Quarkxpress 2016 DTP app

Discussion in 'Design and Graphics' started by MCAsan, Jun 30, 2016.

  1. MCAsan macrumors 601

    MCAsan

    Joined:
    Jul 9, 2012
    Location:
    Atlanta
    #1
    For those that want a high end desktop publishing, as opposed to word processing, app....you might want to consider Quarkxpress 2016 (version 12). The upgrade price for 2015 is $179 and from older versions is $349. Those upgrade prices beat the full retail price of $849. So go on eBay and purchase a legal copy of an older version....that has NOT been registered. Register the old copy and then you can order the upgrade package via download from Quark. No need to install the older version.
     
  2. tobefirst macrumors 68040

    tobefirst

    Joined:
    Jan 24, 2005
    Location:
    St. Louis, MO
    #2
    The MacWorld review of QXP was glowing. They said that it imported other formats flawlessly. I moved to InDesign almost 12 years ago and haven't used Quark since, but their new software is encouraging. I won't be switching in the near future, but am open to the possibility down the road.
     
  3. bent christian Suspended

    bent christian

    Joined:
    Nov 5, 2015
    #3
    Just cross your fingers that an outside shop doesn't need to do alts on the project. Almost no one in the professional world uses Quark anymore.
     
  4. MCAsan thread starter macrumors 601

    MCAsan

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    #4
    Quark is more than good enough for the club newsletters the wife and I do. ;)
     
  5. MechaSpanky macrumors 6502

    MechaSpanky

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    #5
    bent christian,

    I am going to have to disagree with you. I work with many professional printers and design agencies and all of them have Quark on hand. I think you would be surprised at how many people still use Quark. Sure it is down from its peak in the mid to late 90's but there are still lots of users. It is comparable in features to Indesign and it is every bit as powerful. Quark's style and thinking are a little different from Adobe's and some people like Quark's way better (I use both and there are positives and negatives with each so it comes down to personal preference). I think that it has and will continue to attract users who would like an alternative to Indesign and especially people and companies that don't want to be tied to a subscription model like Adobe forces on people. Quark's customer service and attitude towards its customers was famous for how awful it was back in the 1990's and early 2000's but it has changed quite a bit in the past 10 years.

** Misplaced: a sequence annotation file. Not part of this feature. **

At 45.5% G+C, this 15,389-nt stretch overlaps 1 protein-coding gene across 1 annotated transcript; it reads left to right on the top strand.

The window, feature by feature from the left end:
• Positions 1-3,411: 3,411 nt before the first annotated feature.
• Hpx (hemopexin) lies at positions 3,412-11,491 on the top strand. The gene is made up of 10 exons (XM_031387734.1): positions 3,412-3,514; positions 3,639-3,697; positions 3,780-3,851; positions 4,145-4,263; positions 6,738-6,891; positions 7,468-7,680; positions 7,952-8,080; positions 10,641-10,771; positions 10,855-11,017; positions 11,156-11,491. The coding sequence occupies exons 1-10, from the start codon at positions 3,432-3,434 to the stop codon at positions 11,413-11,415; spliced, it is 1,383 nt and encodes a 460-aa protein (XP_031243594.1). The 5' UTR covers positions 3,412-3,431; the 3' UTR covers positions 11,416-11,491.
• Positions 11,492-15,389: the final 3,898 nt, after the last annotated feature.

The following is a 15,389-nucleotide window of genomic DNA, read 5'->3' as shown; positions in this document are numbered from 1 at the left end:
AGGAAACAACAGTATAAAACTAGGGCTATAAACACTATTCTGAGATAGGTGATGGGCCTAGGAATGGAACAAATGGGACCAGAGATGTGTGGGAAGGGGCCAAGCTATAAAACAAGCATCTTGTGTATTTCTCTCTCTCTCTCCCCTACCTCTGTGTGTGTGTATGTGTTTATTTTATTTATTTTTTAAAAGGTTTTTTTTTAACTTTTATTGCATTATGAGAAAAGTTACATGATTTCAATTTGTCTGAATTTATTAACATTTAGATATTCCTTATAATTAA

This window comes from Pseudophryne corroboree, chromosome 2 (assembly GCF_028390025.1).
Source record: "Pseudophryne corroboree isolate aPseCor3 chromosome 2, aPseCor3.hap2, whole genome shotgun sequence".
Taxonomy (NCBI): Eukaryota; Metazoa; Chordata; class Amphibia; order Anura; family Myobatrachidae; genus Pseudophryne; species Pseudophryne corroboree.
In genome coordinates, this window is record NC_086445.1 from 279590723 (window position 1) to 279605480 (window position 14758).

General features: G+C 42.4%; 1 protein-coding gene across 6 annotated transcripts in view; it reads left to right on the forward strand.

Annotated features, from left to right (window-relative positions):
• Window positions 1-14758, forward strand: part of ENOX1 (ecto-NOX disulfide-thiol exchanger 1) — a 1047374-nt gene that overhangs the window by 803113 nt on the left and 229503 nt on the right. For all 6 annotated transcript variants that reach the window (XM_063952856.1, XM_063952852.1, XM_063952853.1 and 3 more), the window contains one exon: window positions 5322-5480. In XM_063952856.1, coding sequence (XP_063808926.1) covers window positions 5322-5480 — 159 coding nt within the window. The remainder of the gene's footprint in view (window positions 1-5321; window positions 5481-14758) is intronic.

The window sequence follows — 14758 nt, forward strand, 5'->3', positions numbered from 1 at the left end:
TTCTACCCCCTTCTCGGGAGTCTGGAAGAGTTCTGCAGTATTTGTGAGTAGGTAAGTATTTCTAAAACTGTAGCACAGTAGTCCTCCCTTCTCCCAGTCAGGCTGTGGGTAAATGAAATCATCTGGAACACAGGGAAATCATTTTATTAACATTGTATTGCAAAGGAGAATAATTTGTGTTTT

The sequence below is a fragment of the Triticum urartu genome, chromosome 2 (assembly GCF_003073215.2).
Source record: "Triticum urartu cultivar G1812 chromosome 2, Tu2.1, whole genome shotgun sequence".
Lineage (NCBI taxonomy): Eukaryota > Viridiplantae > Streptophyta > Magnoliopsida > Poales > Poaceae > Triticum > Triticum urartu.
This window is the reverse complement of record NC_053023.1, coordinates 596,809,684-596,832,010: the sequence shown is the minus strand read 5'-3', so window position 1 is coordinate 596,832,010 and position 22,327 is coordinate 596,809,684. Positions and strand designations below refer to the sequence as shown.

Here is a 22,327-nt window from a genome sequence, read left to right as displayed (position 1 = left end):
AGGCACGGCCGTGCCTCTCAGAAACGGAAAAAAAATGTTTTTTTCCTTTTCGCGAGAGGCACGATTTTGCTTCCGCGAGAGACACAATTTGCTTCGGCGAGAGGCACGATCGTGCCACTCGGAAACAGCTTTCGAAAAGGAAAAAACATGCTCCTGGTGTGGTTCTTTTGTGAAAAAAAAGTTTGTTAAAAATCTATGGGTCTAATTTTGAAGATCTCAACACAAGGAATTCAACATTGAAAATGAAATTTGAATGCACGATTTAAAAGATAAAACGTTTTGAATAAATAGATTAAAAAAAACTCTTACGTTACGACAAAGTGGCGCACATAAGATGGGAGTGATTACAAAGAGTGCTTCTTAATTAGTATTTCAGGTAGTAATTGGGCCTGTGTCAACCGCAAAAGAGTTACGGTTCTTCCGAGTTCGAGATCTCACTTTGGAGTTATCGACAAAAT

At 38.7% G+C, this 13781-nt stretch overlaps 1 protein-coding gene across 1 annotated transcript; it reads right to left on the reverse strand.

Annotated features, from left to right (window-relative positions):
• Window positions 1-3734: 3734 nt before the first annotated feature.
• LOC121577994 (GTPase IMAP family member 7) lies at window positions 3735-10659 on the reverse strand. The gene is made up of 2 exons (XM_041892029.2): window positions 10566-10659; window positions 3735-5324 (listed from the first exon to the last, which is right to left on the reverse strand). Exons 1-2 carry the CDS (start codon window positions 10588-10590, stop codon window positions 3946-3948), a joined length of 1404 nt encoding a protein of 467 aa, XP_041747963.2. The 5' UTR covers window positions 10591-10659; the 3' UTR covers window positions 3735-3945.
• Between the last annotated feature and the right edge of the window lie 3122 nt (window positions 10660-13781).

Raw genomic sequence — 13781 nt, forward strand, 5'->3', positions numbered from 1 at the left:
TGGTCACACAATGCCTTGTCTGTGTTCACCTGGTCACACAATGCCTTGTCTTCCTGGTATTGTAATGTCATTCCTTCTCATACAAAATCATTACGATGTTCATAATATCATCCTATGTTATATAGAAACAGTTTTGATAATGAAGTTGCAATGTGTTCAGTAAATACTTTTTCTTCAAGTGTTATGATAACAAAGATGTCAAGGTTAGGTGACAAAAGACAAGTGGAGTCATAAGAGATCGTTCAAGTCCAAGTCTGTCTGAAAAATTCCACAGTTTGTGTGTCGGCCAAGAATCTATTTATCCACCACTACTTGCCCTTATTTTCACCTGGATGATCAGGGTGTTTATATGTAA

Mecha
     
  6. bent christian Suspended

    bent christian

    Joined:
    Nov 5, 2015
    #6
    Yeah, sure. Any or agency shop is going to have a version laying around. We do, too. It's ten years old, though and basically useless. Quark has no mechanism to allow files saved with older versions to be usable (like InDesign IDML). In 2014, they released a converter compatible with Quark 10. I don't think that helps very many, as most of us have long since moved on to more professional software and are at least two versions behind that. The company is still in business, so yes, some people are still using/buying Quark. I haven't seen any professional use this software in at probably eight to ten years. The people who do are always home users and the version is quite old. It is always a pain in the a** to figure out how to make it work across versions. Sometimes we have to request EPS files and deal with the whole thing in Illustrator. Quark is always a nightmare for us.